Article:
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‘s Anatomy The top 50 television shows of 2023: Ranking #4 – Beef’s Anatomy.


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In the realm of television, 2023 has proven to be an extraordinary year, with many beloved shows making a comeback in better shape than ever. In fact, when reflecting on the history of television in the 21st century, it’s likely that several notable moments from this year will stand out.

However, despite their individual strengths, they were all surpassed by an unexpected challenger. Prior to its appearance on Netflix, Beef was virtually unknown. But once viewed, it captured the attention entirely with its gripping plot and intense action. Packed with entertainment and filled with suspenseful moments, Beef is a prime example of top-notch television.

Beef’s premise didn’t inspire a lot of faith on paper. The story of two strangers who endure a moment of road rage and find themselves Tom and Jerrying their way across southern California, Beef had the potential to be soulless and two-dimensional, more spectacle than story. But the show’s genius was its ability to use that inciting incident to show us exactly who these two people are, and then to relentlessly dig down into why they were like that in the first place. Over its run, Beef became a story of failure and frustration and dark obsession – sometimes abandoning traditional storytelling methods altogether – but without ever forgetting its responsibility to entertain.

Ali Wong in Beef.

Much of the praise for this accomplishment should be attributed to the two main actors. Ali Wong and Steven Yeun are both incredibly gifted performers in their own unique ways – Yeun as the emotional core of The Walking Dead for numerous seasons, and Wong as a successful stand-up comedian. In this film, they found roles that perfectly suited their talents. Yeun’s character, Danny Cho, was vengeful and frustrated, while Wong’s character, Amy Lau, was domineering and condescending, with a cold demeanor disguised by her outward success. On their own, they were unpleasant individuals, but together they brought out the absolute worst in each other. It was a highly volatile and explosive combination.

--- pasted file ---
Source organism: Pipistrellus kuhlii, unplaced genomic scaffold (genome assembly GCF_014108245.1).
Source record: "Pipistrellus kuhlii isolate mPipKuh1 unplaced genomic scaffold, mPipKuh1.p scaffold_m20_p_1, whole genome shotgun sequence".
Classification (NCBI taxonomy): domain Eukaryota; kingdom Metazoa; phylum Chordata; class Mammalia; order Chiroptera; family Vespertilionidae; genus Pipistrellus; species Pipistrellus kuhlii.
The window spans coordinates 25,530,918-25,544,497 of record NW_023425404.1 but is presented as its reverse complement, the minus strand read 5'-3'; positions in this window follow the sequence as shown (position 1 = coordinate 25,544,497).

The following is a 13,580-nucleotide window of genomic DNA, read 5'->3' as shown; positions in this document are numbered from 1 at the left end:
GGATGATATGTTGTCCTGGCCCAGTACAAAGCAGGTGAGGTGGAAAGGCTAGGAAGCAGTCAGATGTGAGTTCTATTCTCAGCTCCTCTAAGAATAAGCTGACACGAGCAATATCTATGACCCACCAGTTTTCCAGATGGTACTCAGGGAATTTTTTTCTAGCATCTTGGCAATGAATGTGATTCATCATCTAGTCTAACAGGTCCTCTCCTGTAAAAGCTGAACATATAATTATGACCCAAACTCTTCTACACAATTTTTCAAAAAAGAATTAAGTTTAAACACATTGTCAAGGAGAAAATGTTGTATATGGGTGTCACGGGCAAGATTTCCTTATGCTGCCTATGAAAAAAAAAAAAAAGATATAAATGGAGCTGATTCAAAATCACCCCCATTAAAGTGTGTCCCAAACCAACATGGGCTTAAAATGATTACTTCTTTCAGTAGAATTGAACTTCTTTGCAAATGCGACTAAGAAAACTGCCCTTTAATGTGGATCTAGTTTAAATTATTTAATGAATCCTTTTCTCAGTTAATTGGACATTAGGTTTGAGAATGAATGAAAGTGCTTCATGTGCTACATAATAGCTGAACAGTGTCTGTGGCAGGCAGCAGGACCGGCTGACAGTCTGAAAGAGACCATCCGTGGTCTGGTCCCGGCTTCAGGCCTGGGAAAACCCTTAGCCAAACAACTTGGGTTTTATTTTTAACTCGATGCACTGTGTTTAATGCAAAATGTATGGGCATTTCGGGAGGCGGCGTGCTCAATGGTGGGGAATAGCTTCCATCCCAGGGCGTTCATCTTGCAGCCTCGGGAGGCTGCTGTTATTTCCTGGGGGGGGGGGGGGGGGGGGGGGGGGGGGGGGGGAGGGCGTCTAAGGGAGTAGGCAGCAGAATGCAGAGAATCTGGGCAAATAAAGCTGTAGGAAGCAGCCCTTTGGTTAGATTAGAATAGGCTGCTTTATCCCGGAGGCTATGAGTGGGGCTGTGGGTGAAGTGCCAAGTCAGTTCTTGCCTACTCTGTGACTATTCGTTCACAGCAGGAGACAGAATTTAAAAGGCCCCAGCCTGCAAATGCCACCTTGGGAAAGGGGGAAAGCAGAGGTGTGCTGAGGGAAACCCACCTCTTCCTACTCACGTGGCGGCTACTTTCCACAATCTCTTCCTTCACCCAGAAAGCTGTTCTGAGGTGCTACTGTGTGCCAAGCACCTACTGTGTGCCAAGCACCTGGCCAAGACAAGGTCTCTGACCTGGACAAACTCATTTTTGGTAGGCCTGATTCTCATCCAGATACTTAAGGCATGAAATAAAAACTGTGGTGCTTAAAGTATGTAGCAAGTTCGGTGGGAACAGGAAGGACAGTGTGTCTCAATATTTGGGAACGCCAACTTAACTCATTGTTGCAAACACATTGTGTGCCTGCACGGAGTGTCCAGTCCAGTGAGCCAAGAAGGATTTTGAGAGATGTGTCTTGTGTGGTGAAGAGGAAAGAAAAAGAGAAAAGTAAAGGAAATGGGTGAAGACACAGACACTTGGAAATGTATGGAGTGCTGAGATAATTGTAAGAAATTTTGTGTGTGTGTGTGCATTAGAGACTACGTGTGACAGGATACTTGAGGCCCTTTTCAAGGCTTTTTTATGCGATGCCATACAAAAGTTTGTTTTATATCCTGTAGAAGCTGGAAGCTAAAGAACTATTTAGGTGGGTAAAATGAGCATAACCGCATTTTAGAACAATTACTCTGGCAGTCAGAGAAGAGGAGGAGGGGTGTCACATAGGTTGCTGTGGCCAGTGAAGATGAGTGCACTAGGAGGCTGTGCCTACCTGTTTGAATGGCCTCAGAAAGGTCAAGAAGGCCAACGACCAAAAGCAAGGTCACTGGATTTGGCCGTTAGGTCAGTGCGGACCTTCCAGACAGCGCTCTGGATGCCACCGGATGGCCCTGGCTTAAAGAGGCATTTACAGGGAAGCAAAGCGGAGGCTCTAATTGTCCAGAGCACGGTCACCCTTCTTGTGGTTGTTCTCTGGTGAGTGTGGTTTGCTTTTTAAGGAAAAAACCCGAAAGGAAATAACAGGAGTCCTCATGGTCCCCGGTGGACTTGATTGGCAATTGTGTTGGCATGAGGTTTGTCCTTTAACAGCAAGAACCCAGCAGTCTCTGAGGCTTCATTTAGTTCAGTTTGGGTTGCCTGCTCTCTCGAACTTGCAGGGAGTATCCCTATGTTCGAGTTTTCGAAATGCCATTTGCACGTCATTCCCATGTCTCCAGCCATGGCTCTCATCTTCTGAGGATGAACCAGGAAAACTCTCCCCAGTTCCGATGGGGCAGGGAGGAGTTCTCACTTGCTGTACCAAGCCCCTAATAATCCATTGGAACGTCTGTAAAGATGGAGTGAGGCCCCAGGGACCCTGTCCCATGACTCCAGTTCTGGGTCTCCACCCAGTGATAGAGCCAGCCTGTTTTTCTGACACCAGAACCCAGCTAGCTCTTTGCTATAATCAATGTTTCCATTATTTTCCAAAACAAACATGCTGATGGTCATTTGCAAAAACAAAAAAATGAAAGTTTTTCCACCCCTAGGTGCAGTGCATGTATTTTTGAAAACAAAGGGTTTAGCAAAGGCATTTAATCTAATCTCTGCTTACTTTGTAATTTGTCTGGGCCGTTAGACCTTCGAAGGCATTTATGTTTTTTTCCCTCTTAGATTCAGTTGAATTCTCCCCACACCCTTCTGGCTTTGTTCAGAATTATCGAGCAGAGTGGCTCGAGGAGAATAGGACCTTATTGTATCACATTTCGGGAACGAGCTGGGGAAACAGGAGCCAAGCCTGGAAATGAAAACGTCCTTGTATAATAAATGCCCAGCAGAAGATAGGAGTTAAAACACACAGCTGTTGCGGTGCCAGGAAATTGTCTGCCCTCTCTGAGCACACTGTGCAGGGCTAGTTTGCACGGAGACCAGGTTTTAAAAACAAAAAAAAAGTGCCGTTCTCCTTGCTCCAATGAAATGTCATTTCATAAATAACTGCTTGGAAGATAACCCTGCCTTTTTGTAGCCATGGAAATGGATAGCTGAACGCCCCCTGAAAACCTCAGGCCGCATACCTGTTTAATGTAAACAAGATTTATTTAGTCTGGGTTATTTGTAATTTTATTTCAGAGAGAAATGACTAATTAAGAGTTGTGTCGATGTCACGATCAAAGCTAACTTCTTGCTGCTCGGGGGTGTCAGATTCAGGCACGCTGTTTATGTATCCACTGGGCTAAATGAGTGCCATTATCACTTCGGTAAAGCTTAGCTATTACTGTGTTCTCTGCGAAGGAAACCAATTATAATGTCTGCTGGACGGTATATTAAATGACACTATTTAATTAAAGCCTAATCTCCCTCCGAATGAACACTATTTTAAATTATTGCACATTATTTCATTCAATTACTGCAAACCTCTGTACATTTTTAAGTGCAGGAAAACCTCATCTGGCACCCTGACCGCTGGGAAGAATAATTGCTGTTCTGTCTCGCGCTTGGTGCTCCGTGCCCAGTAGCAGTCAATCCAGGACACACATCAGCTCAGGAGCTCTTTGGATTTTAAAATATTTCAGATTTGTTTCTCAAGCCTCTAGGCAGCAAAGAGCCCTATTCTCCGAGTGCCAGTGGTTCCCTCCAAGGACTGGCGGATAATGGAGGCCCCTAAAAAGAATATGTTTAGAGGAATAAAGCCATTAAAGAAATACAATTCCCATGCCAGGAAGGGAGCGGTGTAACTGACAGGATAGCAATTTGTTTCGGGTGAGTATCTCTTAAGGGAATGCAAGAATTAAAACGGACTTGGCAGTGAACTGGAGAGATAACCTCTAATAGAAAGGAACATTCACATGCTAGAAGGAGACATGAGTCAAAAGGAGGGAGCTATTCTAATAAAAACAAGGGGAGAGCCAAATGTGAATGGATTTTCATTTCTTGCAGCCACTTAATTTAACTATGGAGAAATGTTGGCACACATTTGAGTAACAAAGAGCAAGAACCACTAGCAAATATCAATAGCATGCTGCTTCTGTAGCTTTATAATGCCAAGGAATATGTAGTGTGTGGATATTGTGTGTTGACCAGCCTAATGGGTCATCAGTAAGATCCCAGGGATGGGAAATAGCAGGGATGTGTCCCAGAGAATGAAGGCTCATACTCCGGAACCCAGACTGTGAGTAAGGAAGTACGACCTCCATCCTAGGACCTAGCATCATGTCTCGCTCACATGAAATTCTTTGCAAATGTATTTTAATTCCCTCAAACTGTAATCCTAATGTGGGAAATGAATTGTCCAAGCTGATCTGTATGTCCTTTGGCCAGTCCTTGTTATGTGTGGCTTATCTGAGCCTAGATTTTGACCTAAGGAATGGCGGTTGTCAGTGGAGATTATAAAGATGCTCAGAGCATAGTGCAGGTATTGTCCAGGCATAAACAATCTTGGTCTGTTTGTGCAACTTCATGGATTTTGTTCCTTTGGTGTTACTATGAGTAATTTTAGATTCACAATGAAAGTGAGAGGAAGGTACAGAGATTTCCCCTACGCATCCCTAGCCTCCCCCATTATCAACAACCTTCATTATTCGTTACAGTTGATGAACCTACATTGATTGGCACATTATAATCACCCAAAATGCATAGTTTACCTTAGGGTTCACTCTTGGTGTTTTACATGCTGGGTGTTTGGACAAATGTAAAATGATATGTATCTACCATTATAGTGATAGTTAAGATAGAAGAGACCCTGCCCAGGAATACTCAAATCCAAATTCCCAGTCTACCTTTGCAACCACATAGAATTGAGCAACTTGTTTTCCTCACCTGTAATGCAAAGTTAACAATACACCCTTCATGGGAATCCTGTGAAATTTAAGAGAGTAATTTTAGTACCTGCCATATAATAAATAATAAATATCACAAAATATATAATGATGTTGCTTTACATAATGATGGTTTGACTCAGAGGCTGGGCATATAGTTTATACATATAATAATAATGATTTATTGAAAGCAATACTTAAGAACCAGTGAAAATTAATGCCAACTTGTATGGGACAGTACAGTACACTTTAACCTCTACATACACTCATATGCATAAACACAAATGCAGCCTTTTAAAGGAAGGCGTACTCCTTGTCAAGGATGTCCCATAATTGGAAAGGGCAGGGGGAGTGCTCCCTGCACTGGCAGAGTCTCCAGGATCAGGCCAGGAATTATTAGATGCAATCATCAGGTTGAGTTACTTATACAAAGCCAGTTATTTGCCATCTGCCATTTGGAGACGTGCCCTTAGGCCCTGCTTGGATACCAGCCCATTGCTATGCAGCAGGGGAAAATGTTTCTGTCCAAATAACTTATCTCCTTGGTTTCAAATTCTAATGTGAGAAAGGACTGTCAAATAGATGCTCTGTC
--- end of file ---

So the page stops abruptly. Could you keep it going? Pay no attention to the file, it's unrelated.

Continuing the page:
The plot was skillfully crafted and unpredictable, with a level of creativity that made it feel like you were watching multiple genres simultaneously. This series portrayed random urination with the same gravity as a major burglary, and a plain vase with the same repercussions as an affair outside of marriage.

During a time when Hollywood writers went on strike due to their deteriorating working conditions, Beef serves as a prime example of the importance of traditional writers’ rooms. Its creator, Lee Sung Jin, started his career by writing and producing for shows like Silicon Valley and 2 Broke Girls before finding success with unique and innovative shows like Tuca and Bertie and Undone. His years of experience allowed him to create a show that combines the tightness of a network sitcom with the emotional depth of Undone, while also showcasing a specific perspective that could only come from him.

The last episode of an A24 series often deviates from the main plot to experiment with a more freeform style. This is also true for Beef, but the unconventional approach still serves the characters well. By the end of the mysterious and elliptical finale, Danny and Amy have a deeper understanding of each other, as does the audience. The final moment of the last scene is stunning and leaves room for interpretation. If this is truly the end, it will be remembered as one of the best finales ever.

Whether it should be a definitive end is another question. Taken as a whole, the 10 episodes of Beef felt satisfyingly complete, but the hunger of the modern television industry – not to mention the eagerness of Netflix to capitalise on a hit – means that we should never say never. Back in August, Lee told reporters that he had one “really big idea” that he would be open to exploring and that, while nothing had been commissioned yet, he had stories planned out for three seasons.

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If I were in Lee’s position, I would not make any changes. The show Beef is incredibly creative and bold, and the last thing anyone would want is for it to attempt something new and fail. It is rare to achieve perfection like this, so let’s maintain it.

Source: theguardian.com